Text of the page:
Football’s Video Assistant Referee (VAR) has been on trial since 2016 at both club and international level and will be employed at next month’s World Cup in Russia.
But some critics are calling for it to be dropped from the showpiece tournament after a string of controversial incidents.
Here AFP Sport reviews five of the worst:
In a Mainz v Freiburg Bundesliga match last month, the hosts had a penalty appeal for handball waved away in first-half stoppage time by referee Guido Winkmann, who blew for half-time and the players headed for the changing rooms.
But Winkmann was advised by the VAR to take another look and after five minutes he reversed his decision, meaning both teams had to be dragged back onto the field. The penalty was scored and the players then headed straight back off again for half-time.
A catalogue of incidents during an FA Cup replay on a bitterly cold February night was a big factor in the English Premier League opting to go without VAR next season. Tottenham welcomed minnows Rochdale to Wembley and saw what looked a perfectly good Erik Lamela goal disallowed by the VAR, Graham Scott, who was watching in a studio some 20 kilometres (12 miles) away.
He then refused a penalty when Lucas Moura was felled in the box, but awarded one after the referee had given a free-kick outside the area when Kieran Trippier was fouled. Son Heung-min struck the spot-kick home but the VAR then disallowed the goal for a stuttering run-up, with the coup de grace being the South Korean’s subsequent yellow card for an “illegal feint”.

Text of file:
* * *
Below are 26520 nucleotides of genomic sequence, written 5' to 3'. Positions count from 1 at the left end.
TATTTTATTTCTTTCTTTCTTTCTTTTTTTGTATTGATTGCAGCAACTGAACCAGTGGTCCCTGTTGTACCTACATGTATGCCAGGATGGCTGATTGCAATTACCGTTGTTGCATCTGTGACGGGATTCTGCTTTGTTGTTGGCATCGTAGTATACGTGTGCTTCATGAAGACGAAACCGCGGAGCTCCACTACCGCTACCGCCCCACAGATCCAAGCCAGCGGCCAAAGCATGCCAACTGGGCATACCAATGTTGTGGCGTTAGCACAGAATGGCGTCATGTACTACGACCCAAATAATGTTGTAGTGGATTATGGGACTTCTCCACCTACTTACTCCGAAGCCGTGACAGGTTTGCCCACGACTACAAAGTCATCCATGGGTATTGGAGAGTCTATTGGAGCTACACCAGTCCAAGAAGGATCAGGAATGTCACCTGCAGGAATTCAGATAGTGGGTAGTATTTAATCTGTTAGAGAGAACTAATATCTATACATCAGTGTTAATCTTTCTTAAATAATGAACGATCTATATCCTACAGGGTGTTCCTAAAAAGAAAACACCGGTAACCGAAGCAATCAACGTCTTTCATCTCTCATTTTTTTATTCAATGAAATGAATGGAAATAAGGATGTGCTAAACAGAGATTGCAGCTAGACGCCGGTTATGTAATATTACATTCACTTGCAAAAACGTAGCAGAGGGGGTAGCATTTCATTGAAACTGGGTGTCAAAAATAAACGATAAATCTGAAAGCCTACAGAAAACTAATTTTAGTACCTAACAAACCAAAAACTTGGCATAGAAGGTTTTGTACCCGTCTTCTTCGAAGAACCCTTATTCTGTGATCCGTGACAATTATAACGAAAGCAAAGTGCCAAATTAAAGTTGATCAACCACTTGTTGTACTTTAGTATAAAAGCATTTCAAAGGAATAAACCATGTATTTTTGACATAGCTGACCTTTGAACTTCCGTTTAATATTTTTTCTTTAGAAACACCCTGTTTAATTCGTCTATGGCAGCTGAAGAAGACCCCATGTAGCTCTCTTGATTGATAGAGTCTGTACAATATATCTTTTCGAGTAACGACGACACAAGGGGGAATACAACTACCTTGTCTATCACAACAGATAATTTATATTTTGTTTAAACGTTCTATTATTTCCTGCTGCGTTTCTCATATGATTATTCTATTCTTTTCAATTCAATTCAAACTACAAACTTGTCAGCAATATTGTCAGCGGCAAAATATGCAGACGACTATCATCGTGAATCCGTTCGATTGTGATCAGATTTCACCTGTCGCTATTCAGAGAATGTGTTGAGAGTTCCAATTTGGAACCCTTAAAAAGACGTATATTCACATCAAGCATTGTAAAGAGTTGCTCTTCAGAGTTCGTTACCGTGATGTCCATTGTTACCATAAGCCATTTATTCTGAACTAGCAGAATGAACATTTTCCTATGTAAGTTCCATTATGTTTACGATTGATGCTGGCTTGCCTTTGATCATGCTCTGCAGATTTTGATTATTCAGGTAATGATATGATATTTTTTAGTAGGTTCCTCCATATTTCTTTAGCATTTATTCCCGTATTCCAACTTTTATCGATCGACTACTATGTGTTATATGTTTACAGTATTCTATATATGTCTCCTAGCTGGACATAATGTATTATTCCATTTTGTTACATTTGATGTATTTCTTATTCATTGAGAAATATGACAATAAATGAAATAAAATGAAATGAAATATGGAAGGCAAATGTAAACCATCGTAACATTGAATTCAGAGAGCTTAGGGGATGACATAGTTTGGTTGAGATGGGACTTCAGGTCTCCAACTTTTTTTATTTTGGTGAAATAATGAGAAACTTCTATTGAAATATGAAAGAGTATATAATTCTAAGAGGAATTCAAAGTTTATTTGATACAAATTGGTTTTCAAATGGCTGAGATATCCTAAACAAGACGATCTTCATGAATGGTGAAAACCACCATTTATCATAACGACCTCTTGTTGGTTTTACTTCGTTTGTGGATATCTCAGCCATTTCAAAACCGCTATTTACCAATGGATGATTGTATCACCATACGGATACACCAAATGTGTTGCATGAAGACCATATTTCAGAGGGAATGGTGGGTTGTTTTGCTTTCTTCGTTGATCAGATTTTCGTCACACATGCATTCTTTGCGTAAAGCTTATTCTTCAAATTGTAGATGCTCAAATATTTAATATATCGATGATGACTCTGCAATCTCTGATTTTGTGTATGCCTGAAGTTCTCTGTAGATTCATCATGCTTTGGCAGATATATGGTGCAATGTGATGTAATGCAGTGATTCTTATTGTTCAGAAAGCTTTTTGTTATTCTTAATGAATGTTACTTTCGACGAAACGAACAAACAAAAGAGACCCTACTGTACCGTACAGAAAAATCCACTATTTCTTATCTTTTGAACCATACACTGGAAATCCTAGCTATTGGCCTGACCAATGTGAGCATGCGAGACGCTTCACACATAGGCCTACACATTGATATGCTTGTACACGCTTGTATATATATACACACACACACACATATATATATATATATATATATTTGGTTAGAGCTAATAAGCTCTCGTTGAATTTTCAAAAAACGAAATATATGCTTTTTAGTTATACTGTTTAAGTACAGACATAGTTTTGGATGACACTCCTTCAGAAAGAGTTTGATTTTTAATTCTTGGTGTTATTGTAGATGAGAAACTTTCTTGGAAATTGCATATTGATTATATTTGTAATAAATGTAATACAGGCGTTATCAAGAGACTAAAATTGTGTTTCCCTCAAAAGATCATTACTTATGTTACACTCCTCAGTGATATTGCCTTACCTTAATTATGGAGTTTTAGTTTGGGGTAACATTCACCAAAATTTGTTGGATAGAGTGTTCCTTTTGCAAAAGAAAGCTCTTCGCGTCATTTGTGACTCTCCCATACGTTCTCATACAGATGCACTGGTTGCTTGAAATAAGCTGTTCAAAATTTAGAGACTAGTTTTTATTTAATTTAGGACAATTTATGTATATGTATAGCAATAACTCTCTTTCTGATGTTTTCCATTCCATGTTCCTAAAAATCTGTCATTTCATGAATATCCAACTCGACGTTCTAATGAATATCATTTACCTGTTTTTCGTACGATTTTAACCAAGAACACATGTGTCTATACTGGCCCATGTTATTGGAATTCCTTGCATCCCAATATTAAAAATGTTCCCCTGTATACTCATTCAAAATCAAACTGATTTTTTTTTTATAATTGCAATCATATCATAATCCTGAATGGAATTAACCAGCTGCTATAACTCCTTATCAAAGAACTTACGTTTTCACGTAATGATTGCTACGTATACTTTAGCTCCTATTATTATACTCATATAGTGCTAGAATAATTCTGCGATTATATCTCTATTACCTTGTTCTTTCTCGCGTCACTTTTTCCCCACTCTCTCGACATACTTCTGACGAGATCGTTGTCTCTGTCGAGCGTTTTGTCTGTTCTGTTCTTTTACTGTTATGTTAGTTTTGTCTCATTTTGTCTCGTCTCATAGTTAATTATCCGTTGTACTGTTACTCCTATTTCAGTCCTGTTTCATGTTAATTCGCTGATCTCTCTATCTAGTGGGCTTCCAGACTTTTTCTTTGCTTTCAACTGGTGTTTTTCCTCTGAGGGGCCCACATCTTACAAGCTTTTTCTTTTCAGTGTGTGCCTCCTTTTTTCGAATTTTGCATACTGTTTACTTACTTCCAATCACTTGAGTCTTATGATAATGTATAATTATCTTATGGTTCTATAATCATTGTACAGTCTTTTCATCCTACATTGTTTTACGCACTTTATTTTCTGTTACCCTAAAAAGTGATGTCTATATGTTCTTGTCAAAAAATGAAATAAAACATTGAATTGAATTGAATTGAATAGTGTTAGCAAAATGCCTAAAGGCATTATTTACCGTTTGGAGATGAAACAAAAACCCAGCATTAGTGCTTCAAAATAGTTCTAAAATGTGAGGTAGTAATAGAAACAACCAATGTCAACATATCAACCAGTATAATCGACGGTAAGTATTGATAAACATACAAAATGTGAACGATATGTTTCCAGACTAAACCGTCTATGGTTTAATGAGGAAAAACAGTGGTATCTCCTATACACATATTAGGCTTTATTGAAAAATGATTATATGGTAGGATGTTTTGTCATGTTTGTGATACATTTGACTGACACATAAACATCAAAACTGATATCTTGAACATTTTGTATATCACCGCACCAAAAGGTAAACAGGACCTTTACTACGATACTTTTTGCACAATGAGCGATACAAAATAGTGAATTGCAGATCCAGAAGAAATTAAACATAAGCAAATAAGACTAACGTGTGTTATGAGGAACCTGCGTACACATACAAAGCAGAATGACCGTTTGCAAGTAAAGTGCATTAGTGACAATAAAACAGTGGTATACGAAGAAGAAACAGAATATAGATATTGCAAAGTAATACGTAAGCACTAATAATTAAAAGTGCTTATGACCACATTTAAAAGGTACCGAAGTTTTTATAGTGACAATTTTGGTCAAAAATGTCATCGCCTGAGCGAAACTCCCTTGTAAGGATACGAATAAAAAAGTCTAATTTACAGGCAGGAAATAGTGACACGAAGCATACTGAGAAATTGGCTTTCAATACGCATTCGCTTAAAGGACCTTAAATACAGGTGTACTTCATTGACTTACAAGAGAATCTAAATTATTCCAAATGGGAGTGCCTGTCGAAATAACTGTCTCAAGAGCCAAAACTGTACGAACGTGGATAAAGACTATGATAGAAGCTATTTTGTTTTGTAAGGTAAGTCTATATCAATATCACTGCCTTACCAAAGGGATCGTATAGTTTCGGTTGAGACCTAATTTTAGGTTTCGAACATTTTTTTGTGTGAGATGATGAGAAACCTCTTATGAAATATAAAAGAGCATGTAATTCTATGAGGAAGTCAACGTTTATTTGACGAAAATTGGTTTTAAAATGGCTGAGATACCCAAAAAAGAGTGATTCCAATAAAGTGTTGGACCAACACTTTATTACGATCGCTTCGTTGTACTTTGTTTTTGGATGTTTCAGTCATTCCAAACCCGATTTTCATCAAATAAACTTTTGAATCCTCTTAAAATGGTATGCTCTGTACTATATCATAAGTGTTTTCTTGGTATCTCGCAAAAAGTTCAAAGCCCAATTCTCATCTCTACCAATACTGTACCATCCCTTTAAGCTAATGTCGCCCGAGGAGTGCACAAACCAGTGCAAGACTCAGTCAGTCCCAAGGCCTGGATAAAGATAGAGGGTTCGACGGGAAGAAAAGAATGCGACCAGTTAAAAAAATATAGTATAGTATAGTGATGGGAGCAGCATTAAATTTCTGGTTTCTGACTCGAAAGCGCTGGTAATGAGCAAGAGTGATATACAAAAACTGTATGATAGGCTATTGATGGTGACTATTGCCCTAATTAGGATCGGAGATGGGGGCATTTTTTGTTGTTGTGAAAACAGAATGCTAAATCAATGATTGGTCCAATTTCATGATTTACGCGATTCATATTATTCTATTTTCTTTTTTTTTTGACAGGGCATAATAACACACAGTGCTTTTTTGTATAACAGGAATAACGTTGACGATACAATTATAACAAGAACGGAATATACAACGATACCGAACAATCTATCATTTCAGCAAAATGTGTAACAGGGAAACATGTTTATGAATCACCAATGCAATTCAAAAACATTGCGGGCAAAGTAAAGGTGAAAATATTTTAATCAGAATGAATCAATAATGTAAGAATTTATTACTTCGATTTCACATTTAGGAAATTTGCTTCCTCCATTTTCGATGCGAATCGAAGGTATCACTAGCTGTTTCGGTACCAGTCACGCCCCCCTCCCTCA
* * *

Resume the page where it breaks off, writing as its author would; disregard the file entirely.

All the incidents took time to resolve with players and spectators left shivering in a sub-zero blizzard during an opening period that lasted the best part of 52 minutes.
“The first half was a bit embarrassing for everyone,” said Tottenham manager Mauricio Pochettino, after his side ran out 6-1 winners.
A Primeira Liga match in Portugal descended into farce when a giant flag obscured the view of a camera, allowing an offside goal to stand. Aves beat Boavista 3-0, with their third goal scored by a clearly offside Vitor Gomes from a 70th-minute free-kick.
There was no linesman’s flag but when the referee asked the VAR to check, another flag proved crucial. A Boavista fan in the away end had waved his flag at exactly the wrong moment, blocking the camera’s view. With no evidence to rule out the goal, the referee had to let it stand.
Guidelines say the VAR should only intervene if the on-field referee has missed an obvious infringement. But an incident in March, when England were leading Italy 1-0 in a friendly, prompted much debate over what constitutes a “clear error”.
Federico Chiesa went down in the box in the 87th minute but referee Deniz Aytekin said no foul – until the VAR suggested he look again. The ref then deemed James Tarkowski had made very slight contact, but it certainly hadn’t been obvious when seen at full speed. When Italy scored and secured a 1-1 draw, Gareth Southgate was not happy.
“I prefer that the referee’s decision is final,” the England manager scowled.
Hawk-Eye apologised for using a wobbly line on a graphic to show Manchester United’s Juan Mata was offside. The company said the decision, which ruled out a goal in United’s 2-0 FA Cup win over Huddersfield Town in February, was correctly made using a straight line — but that an “incorrect graphic” was issued for broadcast on TV.
“This was a case of the wrong image being provided to the broadcaster and we apologise,” a Hawk-Eye tweet said, after the wonky yellow line prompted howls of protests by viewers.